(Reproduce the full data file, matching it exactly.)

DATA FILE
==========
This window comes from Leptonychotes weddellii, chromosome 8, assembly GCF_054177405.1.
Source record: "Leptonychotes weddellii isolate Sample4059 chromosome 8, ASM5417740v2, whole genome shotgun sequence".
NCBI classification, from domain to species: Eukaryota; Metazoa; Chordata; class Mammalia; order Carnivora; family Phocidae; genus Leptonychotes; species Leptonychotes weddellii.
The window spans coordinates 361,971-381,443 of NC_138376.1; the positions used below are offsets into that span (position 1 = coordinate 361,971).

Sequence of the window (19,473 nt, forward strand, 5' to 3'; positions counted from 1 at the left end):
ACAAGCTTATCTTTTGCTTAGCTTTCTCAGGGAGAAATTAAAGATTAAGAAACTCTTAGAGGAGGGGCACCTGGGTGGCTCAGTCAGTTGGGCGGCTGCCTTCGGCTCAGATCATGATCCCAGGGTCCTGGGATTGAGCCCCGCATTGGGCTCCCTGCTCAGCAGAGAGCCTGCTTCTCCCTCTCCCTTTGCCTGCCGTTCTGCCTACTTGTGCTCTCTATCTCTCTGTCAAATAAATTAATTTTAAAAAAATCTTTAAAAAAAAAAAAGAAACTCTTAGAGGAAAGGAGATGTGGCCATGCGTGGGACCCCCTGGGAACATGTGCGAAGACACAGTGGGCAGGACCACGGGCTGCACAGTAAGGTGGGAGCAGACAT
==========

This window comes from Leptonychotes weddellii, chromosome 8, assembly GCF_054177405.1.
Source record: "Leptonychotes weddellii isolate Sample4059 chromosome 8, ASM5417740v2, whole genome shotgun sequence".
NCBI classification, from domain to species: Eukaryota; Metazoa; Chordata; class Mammalia; order Carnivora; family Phocidae; genus Leptonychotes; species Leptonychotes weddellii.
The window spans coordinates 361,971-381,443 of NC_138376.1; the positions used below are offsets into that span (position 1 = coordinate 361,971).

Sequence of the window (19,473 nt, forward strand, 5' to 3'; positions counted from 1 at the left end):
ACAAGCTTATCTTTTGCTTAGCTTTCTCAGGGAGAAATTAAAGATTAAGAAACTCTTAGAGGAGGGGCACCTGGGTGGCTCAGTCAGTTGGGCGGCTGCCTTCGGCTCAGATCATGATCCCAGGGTCCTGGGATTGAGCCCCGCATTGGGCTCCCTGCTCAGCAGAGAGCCTGCTTCTCCCTCTCCCTTTGCCTGCCGTTCTGCCTACTTGTGCTCTCTATCTCTCTGTCAAATAAATTAATTTTAAAAAAATCTTTAAAAAAAAAAAAGAAACTCTTAGAGGAAAGGAGATGTGGCCATGCGTGGGACCCCCTGGGAACATGTGCGAAGACACAGTGGGCAGGACCACGGGCTGCACAGTAAGGTGGGAGCAGACAT